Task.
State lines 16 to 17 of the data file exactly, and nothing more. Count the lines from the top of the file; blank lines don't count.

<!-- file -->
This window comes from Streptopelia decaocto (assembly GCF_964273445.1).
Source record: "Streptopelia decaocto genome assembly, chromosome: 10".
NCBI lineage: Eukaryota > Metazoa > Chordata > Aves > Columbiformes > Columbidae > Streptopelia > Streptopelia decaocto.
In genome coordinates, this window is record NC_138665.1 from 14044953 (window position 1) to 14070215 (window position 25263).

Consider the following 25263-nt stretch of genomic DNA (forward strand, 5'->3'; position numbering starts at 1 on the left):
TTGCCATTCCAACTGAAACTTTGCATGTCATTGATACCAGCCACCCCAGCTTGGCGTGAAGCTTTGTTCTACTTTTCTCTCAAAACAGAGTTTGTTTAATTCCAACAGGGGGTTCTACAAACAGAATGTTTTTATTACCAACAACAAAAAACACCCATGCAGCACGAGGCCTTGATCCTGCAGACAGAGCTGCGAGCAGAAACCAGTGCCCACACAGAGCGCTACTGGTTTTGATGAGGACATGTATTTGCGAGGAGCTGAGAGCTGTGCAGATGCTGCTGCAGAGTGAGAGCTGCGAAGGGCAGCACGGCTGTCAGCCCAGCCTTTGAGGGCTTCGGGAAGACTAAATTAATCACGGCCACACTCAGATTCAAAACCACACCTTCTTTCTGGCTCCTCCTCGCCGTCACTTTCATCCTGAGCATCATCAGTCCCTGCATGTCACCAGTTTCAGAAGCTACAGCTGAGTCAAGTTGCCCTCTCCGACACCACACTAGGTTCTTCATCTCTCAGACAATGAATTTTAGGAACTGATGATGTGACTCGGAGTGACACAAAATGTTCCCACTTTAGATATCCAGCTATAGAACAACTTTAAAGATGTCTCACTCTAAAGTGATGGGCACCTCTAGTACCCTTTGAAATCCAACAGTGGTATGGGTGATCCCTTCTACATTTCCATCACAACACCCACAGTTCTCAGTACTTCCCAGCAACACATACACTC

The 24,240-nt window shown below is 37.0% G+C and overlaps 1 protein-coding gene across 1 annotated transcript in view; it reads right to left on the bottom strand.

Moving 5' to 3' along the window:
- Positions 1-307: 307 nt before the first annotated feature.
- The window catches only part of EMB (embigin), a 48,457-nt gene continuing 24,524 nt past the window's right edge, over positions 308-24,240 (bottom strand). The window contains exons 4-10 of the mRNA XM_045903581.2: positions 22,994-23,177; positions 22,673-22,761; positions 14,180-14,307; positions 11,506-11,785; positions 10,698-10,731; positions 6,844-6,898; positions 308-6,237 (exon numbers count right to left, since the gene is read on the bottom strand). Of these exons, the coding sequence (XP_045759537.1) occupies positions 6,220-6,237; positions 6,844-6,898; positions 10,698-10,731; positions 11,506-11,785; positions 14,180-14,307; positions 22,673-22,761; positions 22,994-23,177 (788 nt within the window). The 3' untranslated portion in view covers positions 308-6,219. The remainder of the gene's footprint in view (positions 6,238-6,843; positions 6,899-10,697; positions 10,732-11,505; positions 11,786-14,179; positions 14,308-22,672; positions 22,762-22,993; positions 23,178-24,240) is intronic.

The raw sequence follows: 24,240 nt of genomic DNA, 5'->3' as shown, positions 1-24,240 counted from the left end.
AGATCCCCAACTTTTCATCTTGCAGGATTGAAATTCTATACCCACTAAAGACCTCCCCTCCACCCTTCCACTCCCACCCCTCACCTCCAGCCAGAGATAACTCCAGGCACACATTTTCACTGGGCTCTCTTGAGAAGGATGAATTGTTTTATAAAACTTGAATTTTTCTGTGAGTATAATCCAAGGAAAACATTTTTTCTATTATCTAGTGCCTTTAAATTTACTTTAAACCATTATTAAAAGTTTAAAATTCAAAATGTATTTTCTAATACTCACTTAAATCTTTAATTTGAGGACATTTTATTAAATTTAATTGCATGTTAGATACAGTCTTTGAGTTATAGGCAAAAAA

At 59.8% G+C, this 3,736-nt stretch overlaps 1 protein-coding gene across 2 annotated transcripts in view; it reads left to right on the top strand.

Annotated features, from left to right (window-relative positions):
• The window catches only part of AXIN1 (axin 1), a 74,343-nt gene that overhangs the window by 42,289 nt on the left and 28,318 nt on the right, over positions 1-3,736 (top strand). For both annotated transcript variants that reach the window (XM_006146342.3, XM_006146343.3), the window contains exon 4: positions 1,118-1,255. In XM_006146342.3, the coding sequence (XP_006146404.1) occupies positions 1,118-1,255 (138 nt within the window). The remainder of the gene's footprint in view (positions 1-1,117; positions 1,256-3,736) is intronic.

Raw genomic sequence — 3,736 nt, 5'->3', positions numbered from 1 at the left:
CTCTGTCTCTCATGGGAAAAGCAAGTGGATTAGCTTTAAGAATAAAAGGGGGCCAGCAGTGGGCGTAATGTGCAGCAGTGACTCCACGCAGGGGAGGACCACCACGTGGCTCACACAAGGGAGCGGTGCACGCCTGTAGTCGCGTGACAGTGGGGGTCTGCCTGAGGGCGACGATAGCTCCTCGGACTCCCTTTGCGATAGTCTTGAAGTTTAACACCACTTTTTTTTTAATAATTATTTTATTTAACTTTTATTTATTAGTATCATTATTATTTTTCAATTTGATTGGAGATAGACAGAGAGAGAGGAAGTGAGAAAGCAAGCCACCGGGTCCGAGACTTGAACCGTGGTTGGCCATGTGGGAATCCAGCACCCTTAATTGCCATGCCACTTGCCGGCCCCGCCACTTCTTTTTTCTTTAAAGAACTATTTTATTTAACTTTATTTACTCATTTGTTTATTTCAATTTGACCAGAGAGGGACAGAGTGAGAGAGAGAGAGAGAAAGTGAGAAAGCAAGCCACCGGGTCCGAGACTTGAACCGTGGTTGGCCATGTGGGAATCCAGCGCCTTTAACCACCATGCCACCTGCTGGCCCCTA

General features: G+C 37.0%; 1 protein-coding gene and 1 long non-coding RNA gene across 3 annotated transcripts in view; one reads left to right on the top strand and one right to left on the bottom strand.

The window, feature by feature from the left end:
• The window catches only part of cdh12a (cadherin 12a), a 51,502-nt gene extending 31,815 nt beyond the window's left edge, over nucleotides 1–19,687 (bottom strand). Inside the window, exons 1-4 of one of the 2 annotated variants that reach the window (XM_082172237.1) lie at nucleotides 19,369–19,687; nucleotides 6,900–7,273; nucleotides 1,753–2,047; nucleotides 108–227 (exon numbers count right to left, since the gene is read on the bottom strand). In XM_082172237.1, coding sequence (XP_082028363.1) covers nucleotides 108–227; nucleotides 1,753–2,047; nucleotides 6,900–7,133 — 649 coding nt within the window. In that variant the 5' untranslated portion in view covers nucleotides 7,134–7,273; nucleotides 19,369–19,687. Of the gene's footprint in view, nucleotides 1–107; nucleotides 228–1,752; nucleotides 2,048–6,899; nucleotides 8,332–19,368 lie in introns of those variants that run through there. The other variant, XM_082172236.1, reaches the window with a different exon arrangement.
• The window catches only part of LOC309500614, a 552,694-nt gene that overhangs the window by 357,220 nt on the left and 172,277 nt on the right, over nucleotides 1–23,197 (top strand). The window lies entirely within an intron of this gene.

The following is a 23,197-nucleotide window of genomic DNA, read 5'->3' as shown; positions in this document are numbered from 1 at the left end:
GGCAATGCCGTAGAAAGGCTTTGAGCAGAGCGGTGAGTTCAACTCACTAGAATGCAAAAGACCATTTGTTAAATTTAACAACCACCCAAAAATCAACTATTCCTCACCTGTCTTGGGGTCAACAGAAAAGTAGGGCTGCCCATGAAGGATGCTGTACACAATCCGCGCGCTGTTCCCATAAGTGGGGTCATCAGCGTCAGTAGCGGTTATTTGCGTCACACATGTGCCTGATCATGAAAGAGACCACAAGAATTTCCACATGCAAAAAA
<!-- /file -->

Raw genomic sequence — 3,736 nt, 5'->3', positions numbered from 1 at the left:
CTCTGTCTCTCATGGGAAAAGCAAGTGGATTAGCTTTAAGAATAAAAGGGGGCCAGCAGTGGGCGTAATGTGCAGCAGTGACTCCACGCAGGGGAGGACCACCACGTGGCTCACACAAGGGAGCGGTGCACGCCTGTAGTCGCGTGACAGTGGGGGTCTGCCTGAGGGCGACGATAGCTCCTCGGACTCCCTTTGCGATAGTCTTGAAGTTTAACACCACTTTTTTTTTAATAATTATTTTATTTAACTTTTATTTATTAGTATCATTATTATTTTTCAATTTGATTGGAGATAGACAGAGAGAGAGGAAGTGAGAAAGCAAGCCACCGGGTCCGAGACTTGAACCGTGGTTGGCCATGTGGGAATCCAGCACCCTTAATTGCCATGCCACTTGCCGGCCCCGCCACTTCTTTTTTCTTTAAAGAACTATTTTATTTAACTTTATTTACTCATTTGTTTATTTCAATTTGACCAGAGAGGGACAGAGTGAGAGAGAGAGAGAGAAAGTGAGAAAGCAAGCCACCGGGTCCGAGACTTGAACCGTGGTTGGCCATGTGGGAATCCAGCGCCTTTAACCACCATGCCACCTGCTGGCCCCTA